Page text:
Pastoral Counseling Ministry


Pastoral Counseling at Park Avenue

As many of you know, Dane Boruff is in his final year of graduate school at Asbury Theological Seminary pursuing a master’s degree in pastoral counseling. We are pleased to announce that we will now be able to provide counseling services to all those who regularly attend our church. Dane is in the practicum phase of his schooling. This means that he is partnering with Jeff Bickers, a Licensed Marriage and Family Therapist with over 25 years of experience, to provide co-counseling services to our church for free! These sessions are completely confidential, and they have the potential to be a great benefit to you and your family. If you are interested in receiving counseling, or you would like more information, please reach out to Dane at, or call the Church Office at (229) 242-3562.
Pastoral Counseling Intake Form
Pastoral Counseling General Description:
  • One of the main goals of a leader in the church is to help people become mature followers of Christ. What is often neglected is the fact that we cannot be spiritually mature if we are emotionally immature. We cannot be spiritually healthy if we are mentally unhealthy. That problem is what a pastoral counseling ministry addresses.
  • A trained pastoral counselor can aid in the following areas:
    • Anxiety
    • Depression
    • Grief Counseling
    • Pre-marital Counseling
    • Marital Counseling
    • Counseling of Children
    • Family Counseling
    • Substance Abuse Counseling
    • Anger Management
    • Career / Life Decision Counseling
    • Significant Questions of Faith
    • First-line Crisis Counseling
    • Suicide Assessment and Intervention
  • The goal of Park Avenue’s counseling ministry will be to assist people in some of the most difficult times in their lives by providing a listening ear, a calming presence, helpful resources, and a sense direction informed by biblical wisdom. Pastoral counselors are fully trained in the most current clinical mental health theories and techniques, while maintaining the Word of God as the ultimate authority in our lives.

Theories and techniques that Dane is personally trained and proficient in:
    • Cognitive Behavioral Therapy (CBT)
    • Emotionally Focused Therapy (EFT)
    • Attachment Theory
    • Family Systems Theory
    • Crisis Intervention Strategies
    • Suicide Assessment
    • Counseling Microskills and Techniques

What makes counseling “pastoral”?
    • Prayerful trialogue
      • A recognition that the Holy Spirit is the one true Healer. Therefore, the counselor acts only as a vessel through which the Spirit operates
    • Unashamedly based in theology and Biblical study as well as current counseling theories
    • Reliance on church community
      • The fellowship, and community, of the church are often used as a resource to assist in a person’s healing

Format of Counseling Ministry:
    • Counseling sessions are by appointment only.
      • Sessions last between 45 minutes – 1 hour
      • Sessions can be one-on-one, or couples/families as a unit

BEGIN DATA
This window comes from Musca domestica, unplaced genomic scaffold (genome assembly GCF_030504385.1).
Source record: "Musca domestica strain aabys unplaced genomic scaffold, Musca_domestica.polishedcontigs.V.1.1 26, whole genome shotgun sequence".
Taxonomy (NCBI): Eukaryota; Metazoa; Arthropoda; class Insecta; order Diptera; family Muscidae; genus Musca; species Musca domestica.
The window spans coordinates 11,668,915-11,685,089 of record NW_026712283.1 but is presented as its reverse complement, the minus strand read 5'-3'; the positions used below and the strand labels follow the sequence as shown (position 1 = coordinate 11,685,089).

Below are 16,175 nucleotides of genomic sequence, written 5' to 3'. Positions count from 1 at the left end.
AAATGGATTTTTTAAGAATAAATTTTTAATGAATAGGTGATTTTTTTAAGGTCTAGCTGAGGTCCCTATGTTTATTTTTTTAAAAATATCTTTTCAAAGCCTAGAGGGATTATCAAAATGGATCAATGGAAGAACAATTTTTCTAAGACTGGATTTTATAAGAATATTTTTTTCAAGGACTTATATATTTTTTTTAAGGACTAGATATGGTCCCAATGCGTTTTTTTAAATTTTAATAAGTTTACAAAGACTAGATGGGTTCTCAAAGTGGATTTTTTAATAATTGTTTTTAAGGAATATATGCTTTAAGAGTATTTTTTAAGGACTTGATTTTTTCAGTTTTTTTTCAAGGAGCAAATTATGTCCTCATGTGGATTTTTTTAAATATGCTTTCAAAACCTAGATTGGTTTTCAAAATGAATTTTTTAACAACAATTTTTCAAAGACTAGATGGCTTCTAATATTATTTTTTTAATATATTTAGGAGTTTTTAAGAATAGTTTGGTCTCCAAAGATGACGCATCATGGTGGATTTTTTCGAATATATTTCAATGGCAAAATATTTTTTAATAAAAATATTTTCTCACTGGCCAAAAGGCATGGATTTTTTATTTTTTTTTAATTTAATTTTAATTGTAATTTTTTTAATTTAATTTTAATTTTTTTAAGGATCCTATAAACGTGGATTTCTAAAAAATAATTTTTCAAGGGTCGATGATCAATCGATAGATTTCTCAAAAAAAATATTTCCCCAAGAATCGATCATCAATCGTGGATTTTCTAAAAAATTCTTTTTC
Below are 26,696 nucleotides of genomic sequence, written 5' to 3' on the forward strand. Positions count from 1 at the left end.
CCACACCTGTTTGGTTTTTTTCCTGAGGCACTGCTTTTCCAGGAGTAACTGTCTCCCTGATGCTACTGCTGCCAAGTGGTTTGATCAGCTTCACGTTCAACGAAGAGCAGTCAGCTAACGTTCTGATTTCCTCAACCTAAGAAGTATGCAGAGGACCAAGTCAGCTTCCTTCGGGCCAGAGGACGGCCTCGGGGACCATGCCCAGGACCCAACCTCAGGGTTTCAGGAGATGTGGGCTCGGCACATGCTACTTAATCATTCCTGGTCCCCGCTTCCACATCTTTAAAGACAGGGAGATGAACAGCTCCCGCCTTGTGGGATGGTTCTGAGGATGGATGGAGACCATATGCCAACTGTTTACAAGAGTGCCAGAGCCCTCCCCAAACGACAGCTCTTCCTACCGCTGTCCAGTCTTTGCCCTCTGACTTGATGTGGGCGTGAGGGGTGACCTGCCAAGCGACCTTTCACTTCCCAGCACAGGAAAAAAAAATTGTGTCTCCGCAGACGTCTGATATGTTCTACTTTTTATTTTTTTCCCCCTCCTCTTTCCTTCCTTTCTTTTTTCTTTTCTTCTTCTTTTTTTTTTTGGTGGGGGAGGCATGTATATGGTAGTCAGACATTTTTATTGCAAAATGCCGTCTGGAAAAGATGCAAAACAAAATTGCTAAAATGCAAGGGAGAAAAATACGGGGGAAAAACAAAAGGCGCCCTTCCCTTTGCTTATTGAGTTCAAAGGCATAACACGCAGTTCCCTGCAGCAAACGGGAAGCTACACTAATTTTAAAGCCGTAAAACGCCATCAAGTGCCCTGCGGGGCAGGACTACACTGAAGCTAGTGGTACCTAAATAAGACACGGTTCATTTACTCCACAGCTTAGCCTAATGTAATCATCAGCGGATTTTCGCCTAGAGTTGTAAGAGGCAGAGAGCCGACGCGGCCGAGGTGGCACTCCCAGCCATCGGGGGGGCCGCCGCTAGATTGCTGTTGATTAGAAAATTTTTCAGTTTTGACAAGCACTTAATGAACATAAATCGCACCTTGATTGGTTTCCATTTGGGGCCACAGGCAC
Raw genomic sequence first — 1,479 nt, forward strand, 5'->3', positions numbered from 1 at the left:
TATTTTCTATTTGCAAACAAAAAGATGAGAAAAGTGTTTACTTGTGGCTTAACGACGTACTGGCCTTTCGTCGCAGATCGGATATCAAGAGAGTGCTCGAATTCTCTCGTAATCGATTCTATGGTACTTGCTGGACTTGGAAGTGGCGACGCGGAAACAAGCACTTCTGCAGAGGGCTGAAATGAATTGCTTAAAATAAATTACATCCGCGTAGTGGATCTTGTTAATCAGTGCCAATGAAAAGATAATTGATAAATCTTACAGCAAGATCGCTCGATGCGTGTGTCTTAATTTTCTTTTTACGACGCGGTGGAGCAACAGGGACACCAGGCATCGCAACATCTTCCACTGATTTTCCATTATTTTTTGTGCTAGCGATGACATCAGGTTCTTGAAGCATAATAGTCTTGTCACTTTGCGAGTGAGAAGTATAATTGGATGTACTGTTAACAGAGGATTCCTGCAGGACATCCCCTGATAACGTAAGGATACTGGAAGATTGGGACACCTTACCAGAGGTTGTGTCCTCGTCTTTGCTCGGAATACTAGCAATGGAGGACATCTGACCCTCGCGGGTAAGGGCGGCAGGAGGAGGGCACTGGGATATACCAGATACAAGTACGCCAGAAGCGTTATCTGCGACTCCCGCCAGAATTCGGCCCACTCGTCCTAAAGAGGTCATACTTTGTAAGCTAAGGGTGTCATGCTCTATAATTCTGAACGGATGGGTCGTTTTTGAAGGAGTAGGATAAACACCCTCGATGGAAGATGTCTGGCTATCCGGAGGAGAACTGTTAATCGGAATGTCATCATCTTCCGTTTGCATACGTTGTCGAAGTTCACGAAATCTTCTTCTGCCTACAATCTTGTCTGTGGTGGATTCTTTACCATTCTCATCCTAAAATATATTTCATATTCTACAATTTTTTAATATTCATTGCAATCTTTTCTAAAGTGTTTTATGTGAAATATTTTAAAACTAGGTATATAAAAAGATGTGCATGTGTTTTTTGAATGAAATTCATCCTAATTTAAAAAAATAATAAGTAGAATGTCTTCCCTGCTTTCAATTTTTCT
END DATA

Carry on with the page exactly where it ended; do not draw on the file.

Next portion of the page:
• Typically, in marriage or family counseling, it is good to have a mix of one-on-one and group sessions
      • Sessions are confidential unless the counselor is informed of instances of abuse, or an intent to harm oneself or others
    • There will be a security camera in the room to ensure the safety of both the counselor and the client, but there will be no audio recording
    • Detail case notes will be kept for each client. These notes are confidential and are only for the use of the counselor in creating and implementing a treatment plan for the client. The confidentiality of these notes may only be broken by a Subpoena for the Production of Documents by a court.

Ethical Issues:
    • The main ethical dilemma in pastoral counseling is that of “dual relationships”. Typically, and counselor is to have minimal outside relationship with their client. This protects the counseling relationship. This is not possible in pastoral counseling due to the preexisting relationship inherent in being members of the same church.
      • To compensate for this issue, the counselor informs the client of this dilemma at the first session. The counselor also details what the counseling relationship will look like and the boundaries that will be placed on it.
        • For example, if a person had little social contact with the counselor before the relationship began, they will continue to have little contact outside of the counseling relationship. Essentially, the expectation is set that the counselor will act as if this relationship does not exist outside of the counseling room. The counselor will never ask for updates on the client outside of the counseling room, and the client will never receive treatment or advice outside of that room. This maintains the separation of relationship, it and allows both the client and counselor to remain comfortable in their church setting.
      • Confidentiality is paramount to the counseling relationship. No person is privy to the information discussed in the counseling session other than the client and the counselor. There are only a few exceptions to this confidentiality. Those exceptions are listed below:
        • The counselor becomes aware of a client’s plan to harm themselves
        • The counselor becomes aware of a client’s plan to harm another person
        • The counselor becomes aware of abuse relating to a minor, an elderly person, or an otherwise vulnerable population
        • The records of a client are subpoenaed by a court of law (this is often limited in nature)